That is what he called me. He did not question my ideas. He did not challenge the subject of my tweets. He simply looked at the color of my skin and decided that I had no right to speak as a result of it.
As anyone with a functioning pair of eyes in their head will be able to tell you after seeing my profile picture, I am Black. As is the case with day-to-day life, this results in a degree of discrimination online—on Twitter that is amplified as people decide that, free from consequences, they will send whatever abuse they please in my direction. He was not the first to call me “n*gg*r,” and wasn’t the last either. It happened again 20 minutes later. This abuse goes on, ignored by the powers that be. And so I decided to take a stand and report it to Twitter.
Contrary to the claim that Twitter takes reports of abuse “very seriously,” they did absolutely nothing. Apparently calling someone “n*gg*r” isn’t counted as “abusive” and “is not violating the Twitter Rules.” Considering Twitter’s definitive retaliation to the abuse of Leslie Jones, it’s clear they are capable of intervening. Yet in my case they chose not to. This response, or lack of, shocked me. There was even a follow-up email:
“We reviewed the account and the content reported and are unable to take action given that we could not determine a clear violation of the Twitter Rules surrounding abusive behavior.”
What counts as abuse? Not much, by the standards of Twitter. After their inaction over the latest onslaught of racist abuse directed towards me, it becomes clear that they do not care about resolving the racism and misogyny running rampant on their site. Every “crackdown on abuse” so far has been utterly pathetic. Other pearls of wisdom from this particular Tweeter include “fucking dyke” and “#BanMuslisNotGuns.”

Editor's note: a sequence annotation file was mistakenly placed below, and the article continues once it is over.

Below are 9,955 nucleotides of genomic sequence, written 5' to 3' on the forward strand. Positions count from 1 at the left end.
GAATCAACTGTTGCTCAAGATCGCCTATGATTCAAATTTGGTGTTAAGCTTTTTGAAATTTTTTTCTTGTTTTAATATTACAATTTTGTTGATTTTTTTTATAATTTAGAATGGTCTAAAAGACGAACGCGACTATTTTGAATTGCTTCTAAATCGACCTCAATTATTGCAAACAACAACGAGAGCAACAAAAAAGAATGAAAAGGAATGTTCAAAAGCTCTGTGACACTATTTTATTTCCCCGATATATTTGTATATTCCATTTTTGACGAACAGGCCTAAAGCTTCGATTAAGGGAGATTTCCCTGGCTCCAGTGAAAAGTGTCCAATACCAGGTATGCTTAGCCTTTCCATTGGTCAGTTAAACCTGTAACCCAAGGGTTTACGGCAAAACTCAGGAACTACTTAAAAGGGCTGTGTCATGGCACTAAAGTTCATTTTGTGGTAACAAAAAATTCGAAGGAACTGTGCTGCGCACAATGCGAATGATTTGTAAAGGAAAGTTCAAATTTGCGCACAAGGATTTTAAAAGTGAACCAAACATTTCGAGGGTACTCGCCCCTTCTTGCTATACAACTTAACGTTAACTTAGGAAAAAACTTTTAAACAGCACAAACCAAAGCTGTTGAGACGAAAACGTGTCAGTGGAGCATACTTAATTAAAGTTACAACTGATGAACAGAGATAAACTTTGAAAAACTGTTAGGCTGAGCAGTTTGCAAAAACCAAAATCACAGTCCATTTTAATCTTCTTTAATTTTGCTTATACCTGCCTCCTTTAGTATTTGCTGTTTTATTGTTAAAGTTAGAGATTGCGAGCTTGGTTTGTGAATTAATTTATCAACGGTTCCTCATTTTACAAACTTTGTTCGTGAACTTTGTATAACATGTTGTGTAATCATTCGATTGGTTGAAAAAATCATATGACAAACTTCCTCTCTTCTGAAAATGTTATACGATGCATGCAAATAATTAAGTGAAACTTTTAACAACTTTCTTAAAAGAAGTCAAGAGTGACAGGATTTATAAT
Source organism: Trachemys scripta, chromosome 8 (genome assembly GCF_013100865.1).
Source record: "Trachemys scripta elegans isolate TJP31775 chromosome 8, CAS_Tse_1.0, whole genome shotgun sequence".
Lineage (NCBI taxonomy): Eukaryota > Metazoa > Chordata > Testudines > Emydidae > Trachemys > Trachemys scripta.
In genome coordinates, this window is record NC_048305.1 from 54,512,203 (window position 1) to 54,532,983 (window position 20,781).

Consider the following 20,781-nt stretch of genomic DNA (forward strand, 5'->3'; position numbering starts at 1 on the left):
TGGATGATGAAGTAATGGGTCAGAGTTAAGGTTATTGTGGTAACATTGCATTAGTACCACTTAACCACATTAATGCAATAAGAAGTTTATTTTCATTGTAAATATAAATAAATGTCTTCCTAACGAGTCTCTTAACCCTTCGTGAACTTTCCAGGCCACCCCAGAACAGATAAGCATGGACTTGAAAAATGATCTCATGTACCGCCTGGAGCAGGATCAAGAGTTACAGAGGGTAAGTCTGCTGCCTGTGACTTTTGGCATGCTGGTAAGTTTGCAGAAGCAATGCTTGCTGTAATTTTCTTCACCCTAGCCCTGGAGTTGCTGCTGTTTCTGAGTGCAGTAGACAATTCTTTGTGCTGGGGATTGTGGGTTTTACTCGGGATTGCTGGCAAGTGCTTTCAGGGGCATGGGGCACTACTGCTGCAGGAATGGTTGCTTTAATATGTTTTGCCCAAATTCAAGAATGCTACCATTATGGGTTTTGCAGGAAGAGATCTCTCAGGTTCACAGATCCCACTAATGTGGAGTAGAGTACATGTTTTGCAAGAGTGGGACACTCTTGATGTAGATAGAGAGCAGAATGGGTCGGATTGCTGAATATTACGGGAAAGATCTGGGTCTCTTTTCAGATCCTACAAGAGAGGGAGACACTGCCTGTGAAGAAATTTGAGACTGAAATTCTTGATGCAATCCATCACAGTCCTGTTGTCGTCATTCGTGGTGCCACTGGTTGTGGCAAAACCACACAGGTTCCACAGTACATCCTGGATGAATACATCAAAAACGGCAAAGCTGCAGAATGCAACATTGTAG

His account continues. Twitter “Support” did not intervene.
I use Twitter because I want to be a part of the public discourse, to actively engage with new ideas, to remain aware of topical discussions, and to learn from a broad variety of perspectives. It’s a conversation spanning the globe, and I want to add my voice. Actively participating in that dialogue, rightly, involves a degree of challenge. It results in talking with people whose ideas and beliefs run contrary to my own. That’s a risk that is more than worth taking—how else can any perspective evolve? That critical engagement is an essential part of public discourse, in developing ideas with merit and discarding those without.
Those using Twitter as a tool to harass are not there to take part in that vital conversation. I will not refer to them as trolls, because that term negates the true extent of the harm they cause through doxing, stalking and otherwise abusing those they believe undeserving of the right to participate in public discourse. Their behavior isn’t a bold manifestation of free speech—it is quite the opposite, designed to intimidate others into silence and limit the range of ideas shared. Instead of challenging the merit of ideas, they indulge in the most petty sort of identity politics, challenging the right of anyone who isn’t white and male to voice an opinion. They contribute in no way to public discourse.
Twitter provides support, but for whom? There is a clear disparity between how social media sites treat their wealthy white users—Instagram erased all the snake emojis left in Taylor Swift’s comments after her latest bout of celebrity drama—and people of color. In taking no action, Twitter implicitly condones racist abuse. It is high time it challenged racism, and asserted that it has no place in any conversation.